A Short History of Christmas Trees

“Mommy, why is there a tree in our living room?” Some children think to ask this question and some don’t. But why is there a tree in the living room?

Like many traditional symbols of Christmas, it is often explained as a reinvented old pagan symbol. Evergreens were a symbol of life and in the darkest time of year, right before the winter solstice, were used to symbolize the rebirth that would come with springtime.

There are many different explanations as to why trees became a symbol of Christmas. Another explanation, the one I remember hearing as a child when I asked the question, claims that a minister was walking home one Merry Christmas eve and was so struck by how beautiful the stars looked shining down on the trees that he wanted to share it with his children. He cut down a small tree, brought it home, and decorated it with candles. The modern Christmas tree dates back to Queen Victoria, who posed for a drawing with her family around a decorated tree for her own royal personalized Christmas card.

I do like to think about how it all started, especially when I find myself digging through boxes of Christmas tree ornaments, some of which have been around since 1924 when my uncle was born! In the end, I’m just glad of three things: that there IS a seasonal tree in my living room, that we no longer use lit candles to decorate it, and that my tree isn’t as big as the tree at Rockefeller Center.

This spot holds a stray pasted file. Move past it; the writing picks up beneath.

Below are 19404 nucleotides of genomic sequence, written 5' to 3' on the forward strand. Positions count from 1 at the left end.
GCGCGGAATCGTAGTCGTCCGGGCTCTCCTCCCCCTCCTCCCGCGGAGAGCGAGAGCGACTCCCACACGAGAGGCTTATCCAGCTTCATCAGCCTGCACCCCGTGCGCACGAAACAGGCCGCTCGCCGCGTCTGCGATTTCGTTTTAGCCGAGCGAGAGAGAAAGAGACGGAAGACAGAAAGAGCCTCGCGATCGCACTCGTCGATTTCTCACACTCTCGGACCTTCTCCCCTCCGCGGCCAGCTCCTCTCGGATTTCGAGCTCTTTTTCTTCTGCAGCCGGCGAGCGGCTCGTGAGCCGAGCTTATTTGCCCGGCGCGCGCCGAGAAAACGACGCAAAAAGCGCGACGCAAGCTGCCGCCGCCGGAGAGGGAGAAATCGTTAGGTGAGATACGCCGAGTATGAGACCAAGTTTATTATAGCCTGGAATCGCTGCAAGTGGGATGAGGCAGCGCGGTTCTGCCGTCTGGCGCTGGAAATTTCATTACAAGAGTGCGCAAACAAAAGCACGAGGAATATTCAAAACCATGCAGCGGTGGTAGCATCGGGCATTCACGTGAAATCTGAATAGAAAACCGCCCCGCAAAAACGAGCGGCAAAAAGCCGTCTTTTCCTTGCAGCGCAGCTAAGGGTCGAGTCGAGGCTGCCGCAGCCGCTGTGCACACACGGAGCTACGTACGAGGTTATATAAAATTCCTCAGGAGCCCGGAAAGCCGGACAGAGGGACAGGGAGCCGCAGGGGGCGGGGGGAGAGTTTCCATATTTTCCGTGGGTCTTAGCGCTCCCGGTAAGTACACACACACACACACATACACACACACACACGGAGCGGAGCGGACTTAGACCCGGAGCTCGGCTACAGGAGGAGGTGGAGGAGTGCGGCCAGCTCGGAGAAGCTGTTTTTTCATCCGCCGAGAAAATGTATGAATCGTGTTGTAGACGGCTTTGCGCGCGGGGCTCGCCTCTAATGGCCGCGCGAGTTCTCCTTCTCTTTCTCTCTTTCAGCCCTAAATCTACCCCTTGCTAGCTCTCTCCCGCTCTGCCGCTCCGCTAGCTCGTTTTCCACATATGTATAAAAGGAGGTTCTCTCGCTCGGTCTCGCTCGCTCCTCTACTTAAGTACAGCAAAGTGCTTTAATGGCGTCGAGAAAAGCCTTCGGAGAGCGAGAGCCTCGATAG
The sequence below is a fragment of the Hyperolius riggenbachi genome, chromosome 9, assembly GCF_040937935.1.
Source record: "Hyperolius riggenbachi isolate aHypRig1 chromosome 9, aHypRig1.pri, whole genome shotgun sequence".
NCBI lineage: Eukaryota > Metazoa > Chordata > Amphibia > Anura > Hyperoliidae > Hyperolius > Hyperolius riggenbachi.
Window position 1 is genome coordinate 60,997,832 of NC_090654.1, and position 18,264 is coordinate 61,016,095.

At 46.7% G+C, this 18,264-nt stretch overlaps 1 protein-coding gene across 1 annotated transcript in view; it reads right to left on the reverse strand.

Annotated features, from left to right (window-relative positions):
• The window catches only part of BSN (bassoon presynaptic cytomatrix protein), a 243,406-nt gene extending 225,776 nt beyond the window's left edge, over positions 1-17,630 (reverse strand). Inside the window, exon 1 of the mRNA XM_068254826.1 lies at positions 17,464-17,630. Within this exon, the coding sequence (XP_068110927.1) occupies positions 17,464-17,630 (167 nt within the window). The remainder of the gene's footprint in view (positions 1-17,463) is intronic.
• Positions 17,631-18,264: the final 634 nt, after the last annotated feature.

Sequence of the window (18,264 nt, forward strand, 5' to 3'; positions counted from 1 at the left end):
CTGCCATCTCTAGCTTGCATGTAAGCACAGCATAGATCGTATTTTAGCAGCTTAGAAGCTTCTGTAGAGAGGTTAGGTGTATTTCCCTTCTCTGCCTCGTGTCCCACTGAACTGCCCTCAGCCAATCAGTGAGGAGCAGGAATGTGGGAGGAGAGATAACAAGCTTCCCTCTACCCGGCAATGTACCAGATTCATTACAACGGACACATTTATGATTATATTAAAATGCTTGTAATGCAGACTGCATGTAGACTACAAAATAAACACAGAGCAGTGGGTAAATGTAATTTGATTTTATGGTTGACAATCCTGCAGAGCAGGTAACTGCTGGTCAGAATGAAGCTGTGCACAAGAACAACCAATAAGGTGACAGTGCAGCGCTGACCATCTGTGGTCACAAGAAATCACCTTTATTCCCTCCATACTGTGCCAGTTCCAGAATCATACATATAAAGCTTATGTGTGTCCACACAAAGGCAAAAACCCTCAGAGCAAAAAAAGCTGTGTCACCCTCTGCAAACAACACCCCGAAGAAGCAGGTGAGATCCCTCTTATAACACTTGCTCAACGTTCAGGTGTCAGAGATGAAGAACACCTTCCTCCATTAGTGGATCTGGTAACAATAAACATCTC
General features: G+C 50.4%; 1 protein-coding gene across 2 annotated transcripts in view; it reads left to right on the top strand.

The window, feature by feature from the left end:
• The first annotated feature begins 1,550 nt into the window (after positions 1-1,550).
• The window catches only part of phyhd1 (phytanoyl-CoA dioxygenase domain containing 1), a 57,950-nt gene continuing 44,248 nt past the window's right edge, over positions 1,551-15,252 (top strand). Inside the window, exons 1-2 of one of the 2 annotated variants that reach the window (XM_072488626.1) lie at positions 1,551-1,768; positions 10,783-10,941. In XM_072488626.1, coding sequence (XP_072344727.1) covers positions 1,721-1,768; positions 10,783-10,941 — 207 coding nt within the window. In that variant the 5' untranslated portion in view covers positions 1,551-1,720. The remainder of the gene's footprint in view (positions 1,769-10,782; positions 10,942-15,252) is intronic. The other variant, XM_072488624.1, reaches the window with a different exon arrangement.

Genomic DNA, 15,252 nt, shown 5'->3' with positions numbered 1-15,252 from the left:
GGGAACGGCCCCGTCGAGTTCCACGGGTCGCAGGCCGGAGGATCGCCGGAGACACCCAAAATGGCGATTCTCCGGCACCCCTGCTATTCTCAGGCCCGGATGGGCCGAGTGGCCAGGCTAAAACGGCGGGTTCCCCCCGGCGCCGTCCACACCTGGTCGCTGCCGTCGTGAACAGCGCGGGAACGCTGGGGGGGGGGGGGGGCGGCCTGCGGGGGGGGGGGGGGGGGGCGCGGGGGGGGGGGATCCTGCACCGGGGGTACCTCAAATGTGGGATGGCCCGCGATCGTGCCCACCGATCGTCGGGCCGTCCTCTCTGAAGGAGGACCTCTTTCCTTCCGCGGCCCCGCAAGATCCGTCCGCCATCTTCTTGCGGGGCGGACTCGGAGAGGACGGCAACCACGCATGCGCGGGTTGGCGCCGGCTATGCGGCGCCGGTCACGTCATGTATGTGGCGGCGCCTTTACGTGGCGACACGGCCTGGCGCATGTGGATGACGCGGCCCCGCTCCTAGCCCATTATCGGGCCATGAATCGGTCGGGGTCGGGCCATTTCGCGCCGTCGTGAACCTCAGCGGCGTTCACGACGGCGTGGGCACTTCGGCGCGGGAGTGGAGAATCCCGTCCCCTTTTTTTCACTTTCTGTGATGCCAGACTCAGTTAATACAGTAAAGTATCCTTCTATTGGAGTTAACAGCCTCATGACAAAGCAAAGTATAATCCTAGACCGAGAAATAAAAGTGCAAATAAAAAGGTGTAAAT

Business Holiday Cards – Planning Ahead Will Save you the Stress

The Holiday season is a stressful time for many. One in four people report having increased headaches during this time of year. But it doesn’t have to get to that point. This is an auspicious time for businesses to reach out to clients, vendors, and employees. And by planning ahead, it will help to alleviate some of the stress…and the headaches.

Sending business holiday cards is a wonderful way to express gratitude to your patrons and your staff. But this shouldn’t be a last minute gesture. You should be sure to plan ahead with the appropriate card design, greeting, and imprint. Holiday cards may seem insignificant to some, but in actuality, it is a representation of you and your company. So be sure your correspondence reflects the aesthetics and philosophy of your company.

It is very important to update your recipient list each year. You’ll want to be sure to send holiday greeting cards to new clients and merchants and revise the contact information for clients that have changed location or came under new management. This reminds me of religious Christmas cards that are mailed to my house every year from a local Methodist Church. It is very nice that the ministry of this church keeps my family in its thoughts during the Christmas season, except my family is Jewish. The family who used to live in my house probably attended this church and either switched churches when they moved or never updated their mailing address. So be sure to update your recipient list each year so that your intended contacts are actually being mailed your holiday greeting cards.

For more success tips for small businesses during the Holiday season, check out Rhonda Abrams’ 2008 Holiday Survival Guide. Use this guide to plan ahead and don’t let the Holiday rush get the best of you.